Virtualization: Benefits & Control

Virtualization: Benefits & Control


IT management is under increasing pressure to deliver enhanced application service within the context of constrained IT budgets, an increasingly complex technology infrastructure, new and more stringent regulatory compliance requirements, and difficulties in finding and retaining qualified staff. These factors are driving greater interest in new technologies that can improve service delivery while containing costs. Among the most promising new technologies is virtualization.


A flexible IT infrastructure allows organizations to respond quickly to new customer demands, changing market conditions and growth opportunities. Until recently, organizations attempted to achieve flexibility by building larger data centers and filling them with greater amounts of storage, servers and network devices, resulting in significant cost increases for administration, power, space and cooling. In such data centers, it is not uncommon to find servers and storage with excessively low utilization rates, power and cooling consuming 75 percent or more of capacity, and little room for expansion.

As an organization’s IT infrastructure expands, it becomes increasingly difficult to manage and run efficiently. Despite the demand for new applications and services, according to Gartner, more than 65 percent of IT budgets are dedicated to running the business, and deployment time for new services can be several weeks. As infrastructure costs continue to rise, IT is viewed as a poor return on investment.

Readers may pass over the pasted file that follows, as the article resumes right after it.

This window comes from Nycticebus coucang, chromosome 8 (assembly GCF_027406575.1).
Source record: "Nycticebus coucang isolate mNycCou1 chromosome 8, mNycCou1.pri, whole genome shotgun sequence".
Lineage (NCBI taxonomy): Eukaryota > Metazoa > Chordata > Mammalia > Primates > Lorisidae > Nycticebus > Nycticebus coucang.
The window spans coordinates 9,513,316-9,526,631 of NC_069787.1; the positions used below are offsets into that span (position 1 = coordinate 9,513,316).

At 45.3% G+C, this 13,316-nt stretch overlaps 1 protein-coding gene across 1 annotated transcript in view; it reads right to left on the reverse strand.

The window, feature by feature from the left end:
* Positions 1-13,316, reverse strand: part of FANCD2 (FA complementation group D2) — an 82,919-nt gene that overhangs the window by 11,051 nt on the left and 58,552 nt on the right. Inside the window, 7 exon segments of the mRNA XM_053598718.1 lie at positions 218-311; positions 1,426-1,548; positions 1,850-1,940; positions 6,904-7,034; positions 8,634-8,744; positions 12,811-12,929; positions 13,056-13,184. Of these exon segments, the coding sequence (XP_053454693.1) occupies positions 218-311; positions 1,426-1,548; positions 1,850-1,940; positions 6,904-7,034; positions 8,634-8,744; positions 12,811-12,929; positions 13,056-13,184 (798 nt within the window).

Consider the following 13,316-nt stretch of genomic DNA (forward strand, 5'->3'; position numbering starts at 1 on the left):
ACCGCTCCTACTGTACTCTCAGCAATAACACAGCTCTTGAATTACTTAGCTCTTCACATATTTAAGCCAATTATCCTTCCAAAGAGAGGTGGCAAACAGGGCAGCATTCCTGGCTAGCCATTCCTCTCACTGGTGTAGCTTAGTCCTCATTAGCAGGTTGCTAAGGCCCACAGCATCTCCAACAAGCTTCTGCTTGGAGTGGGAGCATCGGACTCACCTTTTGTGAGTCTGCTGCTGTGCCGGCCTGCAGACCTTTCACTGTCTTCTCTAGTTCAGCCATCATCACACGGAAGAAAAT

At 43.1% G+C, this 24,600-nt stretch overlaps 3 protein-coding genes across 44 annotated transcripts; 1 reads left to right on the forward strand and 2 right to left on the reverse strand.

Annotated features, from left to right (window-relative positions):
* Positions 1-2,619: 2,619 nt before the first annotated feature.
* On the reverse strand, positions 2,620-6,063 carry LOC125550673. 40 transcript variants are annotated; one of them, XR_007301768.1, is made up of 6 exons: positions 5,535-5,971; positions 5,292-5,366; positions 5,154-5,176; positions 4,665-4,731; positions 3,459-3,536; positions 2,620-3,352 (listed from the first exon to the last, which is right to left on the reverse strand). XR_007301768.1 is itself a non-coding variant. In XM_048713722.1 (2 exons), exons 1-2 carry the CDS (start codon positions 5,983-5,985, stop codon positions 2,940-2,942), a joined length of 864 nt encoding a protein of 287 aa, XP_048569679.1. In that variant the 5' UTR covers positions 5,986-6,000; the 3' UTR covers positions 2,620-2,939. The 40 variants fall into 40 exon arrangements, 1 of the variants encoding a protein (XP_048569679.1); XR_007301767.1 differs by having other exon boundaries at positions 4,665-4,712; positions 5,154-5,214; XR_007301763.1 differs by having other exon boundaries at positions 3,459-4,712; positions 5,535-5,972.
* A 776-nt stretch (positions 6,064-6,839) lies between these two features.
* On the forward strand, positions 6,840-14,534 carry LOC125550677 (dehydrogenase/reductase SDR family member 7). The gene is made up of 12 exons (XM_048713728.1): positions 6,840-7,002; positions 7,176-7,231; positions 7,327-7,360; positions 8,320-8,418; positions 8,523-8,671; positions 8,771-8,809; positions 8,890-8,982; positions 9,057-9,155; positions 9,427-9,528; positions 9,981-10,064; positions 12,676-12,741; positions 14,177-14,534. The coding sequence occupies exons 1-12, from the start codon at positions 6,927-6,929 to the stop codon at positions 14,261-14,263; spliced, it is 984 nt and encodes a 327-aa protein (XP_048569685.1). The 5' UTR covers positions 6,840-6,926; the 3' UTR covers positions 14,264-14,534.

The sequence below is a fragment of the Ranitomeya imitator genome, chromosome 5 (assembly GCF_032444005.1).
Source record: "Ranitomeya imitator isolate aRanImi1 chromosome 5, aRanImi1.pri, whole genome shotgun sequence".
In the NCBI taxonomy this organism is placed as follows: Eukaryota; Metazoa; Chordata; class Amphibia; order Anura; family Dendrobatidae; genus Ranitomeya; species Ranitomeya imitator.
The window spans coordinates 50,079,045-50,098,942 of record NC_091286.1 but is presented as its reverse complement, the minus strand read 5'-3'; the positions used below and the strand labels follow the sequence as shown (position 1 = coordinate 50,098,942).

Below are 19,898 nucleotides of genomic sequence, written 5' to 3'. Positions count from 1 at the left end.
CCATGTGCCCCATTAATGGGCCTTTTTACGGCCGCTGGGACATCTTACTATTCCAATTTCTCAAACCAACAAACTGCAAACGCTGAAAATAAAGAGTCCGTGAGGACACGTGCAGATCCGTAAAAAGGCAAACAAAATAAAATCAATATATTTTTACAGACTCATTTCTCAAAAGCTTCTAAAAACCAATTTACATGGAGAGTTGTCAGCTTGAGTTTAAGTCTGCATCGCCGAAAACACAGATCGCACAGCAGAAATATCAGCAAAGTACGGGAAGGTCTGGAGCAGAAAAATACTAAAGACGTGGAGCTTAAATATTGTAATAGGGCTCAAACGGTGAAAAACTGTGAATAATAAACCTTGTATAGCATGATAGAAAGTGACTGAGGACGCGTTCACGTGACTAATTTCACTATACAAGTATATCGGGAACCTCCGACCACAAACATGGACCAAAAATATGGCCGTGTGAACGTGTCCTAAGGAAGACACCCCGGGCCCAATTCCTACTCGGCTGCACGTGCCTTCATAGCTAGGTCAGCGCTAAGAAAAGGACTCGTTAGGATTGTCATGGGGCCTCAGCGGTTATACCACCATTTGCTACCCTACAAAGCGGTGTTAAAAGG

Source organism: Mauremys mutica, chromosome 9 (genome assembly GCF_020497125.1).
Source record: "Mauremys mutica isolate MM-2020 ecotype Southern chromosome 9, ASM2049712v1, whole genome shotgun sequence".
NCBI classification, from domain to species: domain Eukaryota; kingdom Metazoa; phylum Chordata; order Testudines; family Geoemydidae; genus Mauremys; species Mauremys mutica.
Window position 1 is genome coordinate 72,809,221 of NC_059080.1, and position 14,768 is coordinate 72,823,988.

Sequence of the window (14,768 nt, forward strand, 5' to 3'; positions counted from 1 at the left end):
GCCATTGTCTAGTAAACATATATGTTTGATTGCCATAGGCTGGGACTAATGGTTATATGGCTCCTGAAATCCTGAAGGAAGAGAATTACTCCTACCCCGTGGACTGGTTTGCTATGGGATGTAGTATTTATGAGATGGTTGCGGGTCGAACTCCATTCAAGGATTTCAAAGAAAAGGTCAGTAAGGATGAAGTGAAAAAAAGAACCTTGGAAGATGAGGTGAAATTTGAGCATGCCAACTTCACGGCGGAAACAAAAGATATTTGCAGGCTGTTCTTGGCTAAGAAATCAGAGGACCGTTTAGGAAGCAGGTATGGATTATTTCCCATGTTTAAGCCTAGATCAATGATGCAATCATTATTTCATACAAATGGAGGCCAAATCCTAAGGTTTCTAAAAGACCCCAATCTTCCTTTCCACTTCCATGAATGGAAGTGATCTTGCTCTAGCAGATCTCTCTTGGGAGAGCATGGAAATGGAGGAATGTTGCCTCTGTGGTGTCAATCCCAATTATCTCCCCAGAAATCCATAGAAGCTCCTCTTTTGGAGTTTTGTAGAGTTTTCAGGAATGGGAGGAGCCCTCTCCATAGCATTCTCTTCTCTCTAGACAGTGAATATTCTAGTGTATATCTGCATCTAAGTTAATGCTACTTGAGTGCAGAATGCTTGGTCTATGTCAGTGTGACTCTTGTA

Challenges and Opportunities

One way to provide a more agile and change-ready IT infrastructure while holding costs in line is to increase the utilization of IT assets through virtualization. Virtualization decouples a resource or request for a service from the underlying physical device providing the service. It allows for greater sharing of IT resources, thereby delivering higher IT resource utilization and more flexibility.

Virtualization is not a new concept. However, recent developments have enabled its application to move beyond mainframe computing to other IT infrastructure layers, including servers, networks, storage and end-user computing. This is resulting in revolutionary changes in the way data centers are designed, application services are delivered and managed, and information systems and data are recovered. According to Gartner, virtualization is one of the top 10 strategic technologies for 2009.1

Furthermore, by enabling data center consolidation and emulating infrastructure in software, virtualization is transforming infrastructure provisioning, enabling IT to go “green” while reducing both cost and business continuity risk.

However, virtualization is not without its challenges. Unlike physical devices, virtual machines are quick and easy to deploy, but the processes and controls used to manage a physical environment may not work well in a virtual one.

Without proper control and management, the proliferation of virtual devices can heighten operational risk and overshadow the benefits. Specific challenges include:

  • Safeguarding the integrity and reliability of multiple applications on a single physical host in the event of stability or availability problems
  • More complex and difficult requirements related to security, segregation of duties, access control, and change/configuration management
  • Potential impact on system performance due to sharing of common CPU, memory and disk storage